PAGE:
In the deep woods of East Texas, Henry supports his family by selling bootleg liquor. It’s all he can do to keep his compassionate but ailing mother and his stepfather—a fanatical grassroots minister with a bruising rhetoric—from ruin. But they have no idea they’ve become the obsession of the girl in the woods.
Abandoned and nearly feral, Eve has been watching them, seduced by the notion of family—something she’s known only in the most brutal sense. Soon she can’t resist the temptation to get close. Where Henry’s mother sees a poor girl in need, his father sees only wickedness. When Henry forges an unexpected bond with Eve, he believes he might be able to save her. He doesn’t know how wrong he is.
Eve is about to take charge of her own destiny—and that of Henry’s family. As both their worlds spin violently out of control, Henry must make an impossible choice: protect the broken young woman who’s claimed a piece of his soul, or put everyone he loves at risk in order to do the right thing.
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HALL WAYS REVIEW: You would think that since I have a bookish job that immerses me in the bookish world, I would have LOADS of time to read. Ah, the irony. Though I am blessed that my job requires reading of fabulous books, it’s very hard to find time to fit in books of my own choice. My work around is to always have what I call a “toothbrush book.” This book stays by the bathroom sink and gets read when I’m brushing my teeth or doing my hair or putting on make-up. In the case of The Unremembered Girl by Eliza Maxwell, I ended up sitting on the bathroom counter for over an hour before breaking my rule and carrying it to the couch. I didn’t get off that couch until the book was done…
OH MY GOSH, I had all the feels reading this story. ALL the feels. Revulsion. Sympathy. Empathy, anger, horror, hurt, indignation, shock, relief, worry… And I kept thinking, “WOW. Eliza wrote this.” Eliza (whom I’ve become quite fond of over the past few years) wrote this story straight out of her imagination, and it’s perfection. She nailed it. I told her all this and she was humble and sweet – because that’s how she is – but she also told me that she feels like her next book, The Widow’s Watcher, is better. Truly, if that is the case, I don’t think my little book-loving heart can take it. (But we’ll find out since it’s coming on Lone Star Book Blogs tour end of May!)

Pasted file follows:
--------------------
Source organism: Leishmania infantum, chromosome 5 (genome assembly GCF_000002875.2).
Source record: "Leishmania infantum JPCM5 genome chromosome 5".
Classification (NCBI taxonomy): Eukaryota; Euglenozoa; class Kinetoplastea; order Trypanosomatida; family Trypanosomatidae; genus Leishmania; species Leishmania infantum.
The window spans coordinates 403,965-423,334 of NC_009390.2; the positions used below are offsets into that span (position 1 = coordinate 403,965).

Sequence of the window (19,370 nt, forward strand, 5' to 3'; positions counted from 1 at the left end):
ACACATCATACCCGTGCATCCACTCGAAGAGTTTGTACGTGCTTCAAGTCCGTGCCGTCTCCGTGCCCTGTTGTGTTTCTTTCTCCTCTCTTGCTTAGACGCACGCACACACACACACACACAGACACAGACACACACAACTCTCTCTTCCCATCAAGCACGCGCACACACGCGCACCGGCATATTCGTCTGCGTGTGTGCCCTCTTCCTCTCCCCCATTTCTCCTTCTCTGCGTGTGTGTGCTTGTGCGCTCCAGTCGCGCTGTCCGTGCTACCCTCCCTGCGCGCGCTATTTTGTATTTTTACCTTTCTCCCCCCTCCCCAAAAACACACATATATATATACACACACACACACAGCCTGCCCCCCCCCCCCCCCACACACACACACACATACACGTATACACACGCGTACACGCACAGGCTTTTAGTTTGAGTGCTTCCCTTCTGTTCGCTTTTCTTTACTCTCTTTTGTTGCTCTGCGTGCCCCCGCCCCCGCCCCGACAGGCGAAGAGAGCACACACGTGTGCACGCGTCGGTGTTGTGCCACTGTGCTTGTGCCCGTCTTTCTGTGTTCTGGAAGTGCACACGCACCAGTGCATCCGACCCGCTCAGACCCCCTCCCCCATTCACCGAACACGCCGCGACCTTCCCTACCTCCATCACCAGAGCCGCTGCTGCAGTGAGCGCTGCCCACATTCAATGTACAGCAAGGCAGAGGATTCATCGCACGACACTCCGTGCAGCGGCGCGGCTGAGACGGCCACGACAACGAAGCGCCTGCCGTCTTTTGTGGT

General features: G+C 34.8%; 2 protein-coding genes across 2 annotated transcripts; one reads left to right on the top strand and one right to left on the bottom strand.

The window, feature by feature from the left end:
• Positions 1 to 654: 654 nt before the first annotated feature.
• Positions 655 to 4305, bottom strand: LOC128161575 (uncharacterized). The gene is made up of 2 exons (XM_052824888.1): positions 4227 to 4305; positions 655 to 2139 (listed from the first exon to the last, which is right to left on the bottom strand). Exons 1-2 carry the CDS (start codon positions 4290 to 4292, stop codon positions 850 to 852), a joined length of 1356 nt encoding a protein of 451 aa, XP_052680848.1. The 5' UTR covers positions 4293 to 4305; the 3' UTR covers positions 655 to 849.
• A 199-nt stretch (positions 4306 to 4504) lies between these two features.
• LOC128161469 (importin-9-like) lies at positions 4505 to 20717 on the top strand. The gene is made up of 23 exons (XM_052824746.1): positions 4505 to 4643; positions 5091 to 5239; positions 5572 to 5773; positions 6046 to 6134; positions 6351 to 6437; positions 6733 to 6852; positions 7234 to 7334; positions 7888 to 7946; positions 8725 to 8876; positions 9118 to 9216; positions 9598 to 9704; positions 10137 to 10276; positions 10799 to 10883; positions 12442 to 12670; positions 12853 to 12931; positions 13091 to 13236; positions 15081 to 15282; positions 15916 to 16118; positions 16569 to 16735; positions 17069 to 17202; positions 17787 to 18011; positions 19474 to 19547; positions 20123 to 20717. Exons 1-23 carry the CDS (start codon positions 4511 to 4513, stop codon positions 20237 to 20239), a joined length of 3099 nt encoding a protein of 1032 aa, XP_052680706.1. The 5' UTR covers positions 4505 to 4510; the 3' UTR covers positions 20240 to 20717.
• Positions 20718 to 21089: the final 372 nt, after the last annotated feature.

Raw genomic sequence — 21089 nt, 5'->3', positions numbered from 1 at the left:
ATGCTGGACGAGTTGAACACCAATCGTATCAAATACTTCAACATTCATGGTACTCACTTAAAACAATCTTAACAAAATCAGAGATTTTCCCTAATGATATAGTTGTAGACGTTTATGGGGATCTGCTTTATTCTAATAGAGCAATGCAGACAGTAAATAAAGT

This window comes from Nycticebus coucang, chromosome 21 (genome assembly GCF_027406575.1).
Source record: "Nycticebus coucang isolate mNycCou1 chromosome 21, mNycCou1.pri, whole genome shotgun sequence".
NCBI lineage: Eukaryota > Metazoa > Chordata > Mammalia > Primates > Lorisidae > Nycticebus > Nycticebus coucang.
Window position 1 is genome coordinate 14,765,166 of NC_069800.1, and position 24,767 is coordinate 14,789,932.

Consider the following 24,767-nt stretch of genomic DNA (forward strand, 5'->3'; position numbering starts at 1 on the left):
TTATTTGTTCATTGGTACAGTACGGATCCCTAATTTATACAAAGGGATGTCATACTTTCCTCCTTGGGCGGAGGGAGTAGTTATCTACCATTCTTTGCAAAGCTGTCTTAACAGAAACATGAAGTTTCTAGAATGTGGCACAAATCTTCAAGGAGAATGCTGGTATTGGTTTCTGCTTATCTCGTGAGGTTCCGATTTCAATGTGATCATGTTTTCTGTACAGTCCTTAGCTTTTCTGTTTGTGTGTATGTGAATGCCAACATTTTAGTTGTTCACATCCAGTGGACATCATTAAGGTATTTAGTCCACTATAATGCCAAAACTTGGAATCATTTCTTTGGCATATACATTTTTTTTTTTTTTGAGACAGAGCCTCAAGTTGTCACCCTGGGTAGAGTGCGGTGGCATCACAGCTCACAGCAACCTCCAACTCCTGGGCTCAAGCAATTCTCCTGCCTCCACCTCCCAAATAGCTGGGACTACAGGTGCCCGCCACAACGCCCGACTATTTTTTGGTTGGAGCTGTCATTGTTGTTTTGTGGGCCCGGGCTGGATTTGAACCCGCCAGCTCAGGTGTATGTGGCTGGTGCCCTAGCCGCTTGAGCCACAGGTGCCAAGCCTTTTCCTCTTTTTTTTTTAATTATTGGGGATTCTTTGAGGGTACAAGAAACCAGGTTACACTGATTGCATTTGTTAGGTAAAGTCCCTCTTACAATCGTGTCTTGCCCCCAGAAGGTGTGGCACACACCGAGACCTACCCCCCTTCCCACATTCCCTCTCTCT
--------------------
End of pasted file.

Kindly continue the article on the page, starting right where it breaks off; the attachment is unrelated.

Back to The Unremembered Girl. It’s dark and profoundly sad. It’s grim and even gruesome at times; it haunts me. Main character Henry doesn’t do the right thing; he doesn't act the right way. He's HUMAN. So many times, I thought, no, no -- don't do that, Henry. There's an easier way… this is gonna backfire. But Henry didn’t listen to me. He's often misguided in his sacrifices, but he always acts out of putting others' needs first. Always. His and Eve’s relationship is magnetic but not really explained. It just is, and we must accept that. This might bother some readers, but for me it worked. Sometimes life and feelings defy explanation.
The Unremembered Girl unfolds in a time period that is sketchy to grasp -- but I think that was good for where they characters are living in swampy Texas, where time kind of stands still a bit. Things remain the same and are done a certain way because it always has been that way.
The book is cleanly edited and very well written. I like that the very short chapters each encapsulate a specific event. You read, you reel, and then you return for more. The story is a bit addictive.
Thank you to the author, my friend, for providing me a beautiful print copy as a gift with absolutely no strings attached. I devoured it and give my honest opinion in the hope that others will read it and read this book and be moved by it.
Eliza Maxwell lives in Texas with her ever patient husband and two kids. She's an artist and writer, an introvert and a British cop drama addict. She loves nothing more than to hear from readers. You can find her at firstname.lastname@example.org